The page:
In Gary Erbe's work, The three flat, abstracted figures are painted to resemble cardboard or paper cutouts.

Gary Erbe

American, b. 1944

Take Five, 1982

Oil on canvas

64 x 54 inches

Signed and dated lower left

Continuing in the centuries-old tradition of trompe l’oeil, or fool the eye, Gary Erbe transforms the ordinary still life painting into a technical and visual masterpiece. Erbe’s style and subject matter are characteristically unique because they often evoke memories of his childhood. Comic books, sports memorabilia, food, Americana, and images drawn from television and film are sometimes humorously combined in a style reminiscent of Pop Art. Erbe coined the term “levitational realism” to describe his illusionistic style where inanimate objects are suspended in air, appearing to float within the composition.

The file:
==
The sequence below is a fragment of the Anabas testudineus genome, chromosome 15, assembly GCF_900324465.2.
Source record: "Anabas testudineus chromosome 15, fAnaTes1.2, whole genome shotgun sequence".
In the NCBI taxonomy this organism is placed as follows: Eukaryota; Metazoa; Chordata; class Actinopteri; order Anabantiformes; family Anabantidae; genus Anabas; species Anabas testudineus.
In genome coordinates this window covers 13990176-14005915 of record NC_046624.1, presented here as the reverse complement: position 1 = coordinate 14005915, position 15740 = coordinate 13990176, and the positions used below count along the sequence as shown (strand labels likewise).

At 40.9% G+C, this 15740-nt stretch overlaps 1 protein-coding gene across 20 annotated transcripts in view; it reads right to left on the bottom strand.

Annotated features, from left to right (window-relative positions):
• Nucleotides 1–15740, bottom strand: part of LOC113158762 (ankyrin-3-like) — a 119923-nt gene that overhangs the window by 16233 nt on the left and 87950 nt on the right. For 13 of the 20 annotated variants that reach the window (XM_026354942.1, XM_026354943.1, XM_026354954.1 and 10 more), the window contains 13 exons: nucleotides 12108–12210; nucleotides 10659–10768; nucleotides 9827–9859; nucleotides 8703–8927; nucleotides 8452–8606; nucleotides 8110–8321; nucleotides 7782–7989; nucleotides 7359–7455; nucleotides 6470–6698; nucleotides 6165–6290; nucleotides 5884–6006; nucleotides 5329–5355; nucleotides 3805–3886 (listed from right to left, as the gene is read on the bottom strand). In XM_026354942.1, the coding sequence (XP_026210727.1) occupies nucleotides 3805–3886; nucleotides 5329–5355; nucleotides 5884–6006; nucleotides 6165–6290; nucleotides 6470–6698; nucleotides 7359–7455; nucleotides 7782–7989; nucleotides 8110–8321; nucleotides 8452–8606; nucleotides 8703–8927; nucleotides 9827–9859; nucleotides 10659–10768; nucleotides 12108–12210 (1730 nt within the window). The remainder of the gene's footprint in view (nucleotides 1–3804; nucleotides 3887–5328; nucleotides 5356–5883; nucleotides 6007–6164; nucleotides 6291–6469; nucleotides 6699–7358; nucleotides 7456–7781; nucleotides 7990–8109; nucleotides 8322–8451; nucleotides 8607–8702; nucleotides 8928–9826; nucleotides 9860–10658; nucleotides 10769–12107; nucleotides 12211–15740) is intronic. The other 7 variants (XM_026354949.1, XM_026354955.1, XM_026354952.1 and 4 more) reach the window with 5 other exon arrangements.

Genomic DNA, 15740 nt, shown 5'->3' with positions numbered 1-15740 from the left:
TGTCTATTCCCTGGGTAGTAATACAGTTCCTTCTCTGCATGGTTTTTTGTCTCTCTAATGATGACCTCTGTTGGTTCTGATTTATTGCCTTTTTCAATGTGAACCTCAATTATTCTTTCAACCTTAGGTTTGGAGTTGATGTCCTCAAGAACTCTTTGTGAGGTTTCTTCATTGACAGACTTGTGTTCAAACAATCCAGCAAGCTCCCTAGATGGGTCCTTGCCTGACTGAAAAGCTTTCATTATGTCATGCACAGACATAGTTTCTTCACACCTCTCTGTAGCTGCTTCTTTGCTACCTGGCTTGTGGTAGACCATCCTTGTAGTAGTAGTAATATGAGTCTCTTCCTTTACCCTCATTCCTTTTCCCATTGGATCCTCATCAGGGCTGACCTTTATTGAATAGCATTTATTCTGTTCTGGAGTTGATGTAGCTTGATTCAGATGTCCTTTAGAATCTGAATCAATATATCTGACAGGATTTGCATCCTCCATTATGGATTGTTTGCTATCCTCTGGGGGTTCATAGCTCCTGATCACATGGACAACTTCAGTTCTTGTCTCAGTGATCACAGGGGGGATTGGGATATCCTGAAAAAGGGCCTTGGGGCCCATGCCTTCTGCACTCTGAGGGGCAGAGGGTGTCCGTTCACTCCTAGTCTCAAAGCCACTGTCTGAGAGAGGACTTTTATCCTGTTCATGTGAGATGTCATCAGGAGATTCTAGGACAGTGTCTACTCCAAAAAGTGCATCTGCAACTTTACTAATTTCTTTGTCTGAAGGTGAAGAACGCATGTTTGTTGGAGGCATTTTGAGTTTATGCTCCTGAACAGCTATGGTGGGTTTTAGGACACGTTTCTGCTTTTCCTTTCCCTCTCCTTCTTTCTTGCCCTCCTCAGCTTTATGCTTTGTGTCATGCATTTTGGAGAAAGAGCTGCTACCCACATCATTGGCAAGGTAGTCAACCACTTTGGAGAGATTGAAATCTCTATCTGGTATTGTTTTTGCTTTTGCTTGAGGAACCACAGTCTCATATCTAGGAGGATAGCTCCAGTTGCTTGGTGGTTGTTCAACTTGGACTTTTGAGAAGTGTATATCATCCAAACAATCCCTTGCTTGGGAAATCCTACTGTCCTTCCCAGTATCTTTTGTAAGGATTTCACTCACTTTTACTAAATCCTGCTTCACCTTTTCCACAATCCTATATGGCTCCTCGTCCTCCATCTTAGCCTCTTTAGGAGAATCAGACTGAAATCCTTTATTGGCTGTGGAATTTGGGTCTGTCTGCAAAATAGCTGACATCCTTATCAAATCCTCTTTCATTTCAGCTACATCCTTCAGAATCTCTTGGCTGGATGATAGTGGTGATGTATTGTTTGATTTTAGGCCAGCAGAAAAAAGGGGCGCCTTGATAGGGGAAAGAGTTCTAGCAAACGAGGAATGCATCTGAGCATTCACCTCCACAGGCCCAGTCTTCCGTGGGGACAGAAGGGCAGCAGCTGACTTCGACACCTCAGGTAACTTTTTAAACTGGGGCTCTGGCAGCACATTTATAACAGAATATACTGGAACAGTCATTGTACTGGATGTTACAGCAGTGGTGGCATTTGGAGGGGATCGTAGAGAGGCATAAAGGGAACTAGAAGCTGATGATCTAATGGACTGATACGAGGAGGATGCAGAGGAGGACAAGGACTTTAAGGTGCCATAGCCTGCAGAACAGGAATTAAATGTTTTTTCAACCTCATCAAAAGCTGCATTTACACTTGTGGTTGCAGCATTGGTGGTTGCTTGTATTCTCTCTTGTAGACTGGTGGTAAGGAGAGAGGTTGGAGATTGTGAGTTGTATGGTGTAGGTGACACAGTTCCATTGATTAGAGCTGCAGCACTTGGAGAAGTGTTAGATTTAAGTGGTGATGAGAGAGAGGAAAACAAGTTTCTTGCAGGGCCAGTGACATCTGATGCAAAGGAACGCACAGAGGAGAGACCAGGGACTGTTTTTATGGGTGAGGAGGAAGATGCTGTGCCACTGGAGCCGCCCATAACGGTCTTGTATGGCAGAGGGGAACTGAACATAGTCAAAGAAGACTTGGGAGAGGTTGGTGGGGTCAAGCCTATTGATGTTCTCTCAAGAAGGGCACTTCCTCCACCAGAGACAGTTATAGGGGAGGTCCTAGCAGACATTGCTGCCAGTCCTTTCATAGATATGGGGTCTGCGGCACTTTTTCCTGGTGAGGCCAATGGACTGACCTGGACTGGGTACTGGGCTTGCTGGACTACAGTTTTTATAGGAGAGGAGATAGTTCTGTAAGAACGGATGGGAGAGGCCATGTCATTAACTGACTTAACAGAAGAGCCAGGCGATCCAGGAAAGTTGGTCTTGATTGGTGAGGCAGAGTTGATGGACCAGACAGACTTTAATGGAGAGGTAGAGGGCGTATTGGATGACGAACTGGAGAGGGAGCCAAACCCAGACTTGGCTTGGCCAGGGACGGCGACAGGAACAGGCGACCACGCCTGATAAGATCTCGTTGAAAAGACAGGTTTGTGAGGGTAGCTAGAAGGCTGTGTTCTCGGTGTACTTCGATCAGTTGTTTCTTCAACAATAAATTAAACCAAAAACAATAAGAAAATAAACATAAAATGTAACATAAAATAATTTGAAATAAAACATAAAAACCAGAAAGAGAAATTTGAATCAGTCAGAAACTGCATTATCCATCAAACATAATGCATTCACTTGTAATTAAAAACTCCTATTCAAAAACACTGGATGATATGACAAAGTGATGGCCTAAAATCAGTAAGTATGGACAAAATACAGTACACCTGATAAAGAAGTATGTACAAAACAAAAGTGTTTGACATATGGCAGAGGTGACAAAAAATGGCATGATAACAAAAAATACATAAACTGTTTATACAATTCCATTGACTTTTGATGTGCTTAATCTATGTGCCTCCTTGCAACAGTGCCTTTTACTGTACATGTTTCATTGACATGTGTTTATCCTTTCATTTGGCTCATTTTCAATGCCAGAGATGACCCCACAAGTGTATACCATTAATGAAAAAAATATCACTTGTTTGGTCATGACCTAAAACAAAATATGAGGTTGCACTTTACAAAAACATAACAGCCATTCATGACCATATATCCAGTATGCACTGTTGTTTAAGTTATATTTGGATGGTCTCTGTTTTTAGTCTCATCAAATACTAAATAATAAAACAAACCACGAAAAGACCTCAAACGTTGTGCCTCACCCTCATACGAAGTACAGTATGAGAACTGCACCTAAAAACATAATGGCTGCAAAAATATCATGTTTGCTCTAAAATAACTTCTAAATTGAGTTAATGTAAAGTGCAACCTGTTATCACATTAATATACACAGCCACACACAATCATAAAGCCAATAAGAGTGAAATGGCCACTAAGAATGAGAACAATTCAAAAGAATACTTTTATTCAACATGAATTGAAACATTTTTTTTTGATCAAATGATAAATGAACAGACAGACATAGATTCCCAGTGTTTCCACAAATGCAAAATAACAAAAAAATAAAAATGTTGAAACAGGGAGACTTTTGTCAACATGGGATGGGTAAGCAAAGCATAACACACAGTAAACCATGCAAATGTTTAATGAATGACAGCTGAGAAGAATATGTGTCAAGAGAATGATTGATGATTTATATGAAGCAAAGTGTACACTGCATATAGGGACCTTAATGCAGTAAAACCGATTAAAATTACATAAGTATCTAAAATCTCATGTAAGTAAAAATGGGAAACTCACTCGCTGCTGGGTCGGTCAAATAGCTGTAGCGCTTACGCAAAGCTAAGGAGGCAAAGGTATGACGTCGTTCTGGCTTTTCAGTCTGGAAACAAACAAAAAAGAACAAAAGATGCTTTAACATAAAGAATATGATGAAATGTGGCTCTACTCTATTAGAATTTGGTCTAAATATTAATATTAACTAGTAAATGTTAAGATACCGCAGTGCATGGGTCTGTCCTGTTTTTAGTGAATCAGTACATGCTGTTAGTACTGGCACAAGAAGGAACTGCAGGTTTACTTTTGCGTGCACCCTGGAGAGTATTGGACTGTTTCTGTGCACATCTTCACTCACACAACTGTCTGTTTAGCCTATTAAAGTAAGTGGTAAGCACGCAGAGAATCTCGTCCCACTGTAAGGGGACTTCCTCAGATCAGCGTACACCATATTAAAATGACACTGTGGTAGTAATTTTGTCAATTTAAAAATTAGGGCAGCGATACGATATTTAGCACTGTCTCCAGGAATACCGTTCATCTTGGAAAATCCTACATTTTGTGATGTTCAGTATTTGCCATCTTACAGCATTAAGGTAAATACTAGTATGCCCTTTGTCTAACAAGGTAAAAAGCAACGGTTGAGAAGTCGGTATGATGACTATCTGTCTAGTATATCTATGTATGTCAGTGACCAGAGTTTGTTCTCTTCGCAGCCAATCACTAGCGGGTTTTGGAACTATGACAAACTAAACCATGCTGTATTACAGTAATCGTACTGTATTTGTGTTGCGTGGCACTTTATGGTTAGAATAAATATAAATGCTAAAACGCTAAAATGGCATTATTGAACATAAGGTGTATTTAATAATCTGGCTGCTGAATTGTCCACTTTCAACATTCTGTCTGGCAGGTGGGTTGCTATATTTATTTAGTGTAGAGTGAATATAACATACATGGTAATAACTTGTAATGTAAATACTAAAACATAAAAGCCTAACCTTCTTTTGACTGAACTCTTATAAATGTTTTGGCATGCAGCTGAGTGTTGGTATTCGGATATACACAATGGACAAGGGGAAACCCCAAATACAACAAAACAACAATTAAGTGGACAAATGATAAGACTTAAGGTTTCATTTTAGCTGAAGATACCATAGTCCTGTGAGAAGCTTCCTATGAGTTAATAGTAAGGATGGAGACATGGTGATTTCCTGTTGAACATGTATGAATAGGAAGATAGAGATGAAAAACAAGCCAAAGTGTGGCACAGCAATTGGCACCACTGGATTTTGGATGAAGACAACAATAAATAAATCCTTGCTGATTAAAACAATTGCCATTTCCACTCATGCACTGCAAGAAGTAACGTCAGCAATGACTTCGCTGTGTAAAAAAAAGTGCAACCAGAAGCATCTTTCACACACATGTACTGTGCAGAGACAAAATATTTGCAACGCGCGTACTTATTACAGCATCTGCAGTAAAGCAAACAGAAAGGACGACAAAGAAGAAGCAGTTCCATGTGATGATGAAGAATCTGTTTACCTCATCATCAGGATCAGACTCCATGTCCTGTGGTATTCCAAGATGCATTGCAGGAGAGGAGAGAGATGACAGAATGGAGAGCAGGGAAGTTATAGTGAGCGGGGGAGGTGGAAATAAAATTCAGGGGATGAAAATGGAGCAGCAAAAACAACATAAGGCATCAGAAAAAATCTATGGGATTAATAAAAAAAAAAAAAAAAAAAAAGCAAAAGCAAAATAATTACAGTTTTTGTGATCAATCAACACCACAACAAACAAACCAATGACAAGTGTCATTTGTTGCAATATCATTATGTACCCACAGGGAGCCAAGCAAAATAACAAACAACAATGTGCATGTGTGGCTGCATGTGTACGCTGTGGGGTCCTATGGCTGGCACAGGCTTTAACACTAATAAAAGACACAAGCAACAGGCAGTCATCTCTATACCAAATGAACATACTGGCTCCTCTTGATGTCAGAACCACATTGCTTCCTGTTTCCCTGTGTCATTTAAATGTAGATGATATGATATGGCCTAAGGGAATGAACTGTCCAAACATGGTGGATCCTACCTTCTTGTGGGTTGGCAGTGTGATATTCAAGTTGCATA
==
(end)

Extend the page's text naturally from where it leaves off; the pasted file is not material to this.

In Take Five, a trio of musicians has just finished a break, evidenced by the discarded cigarette butts, a cup, and flask. The three flat, abstracted figures are painted to resemble cardboard or paper cutouts. Their instruments, a trombone, snare drum, accordion, tambourine and clarinet are suspended in space and painted with careful precision to appear three-dimensional. In this painting, the trompe l’oeil handling of details not only fools the eye, but it engages the viewer through the juxtaposition of the realistic objects against the flat surface.

In Gary Erbe's work, The three flat, abstracted figures are painted to resemble cardboard or paper cutouts.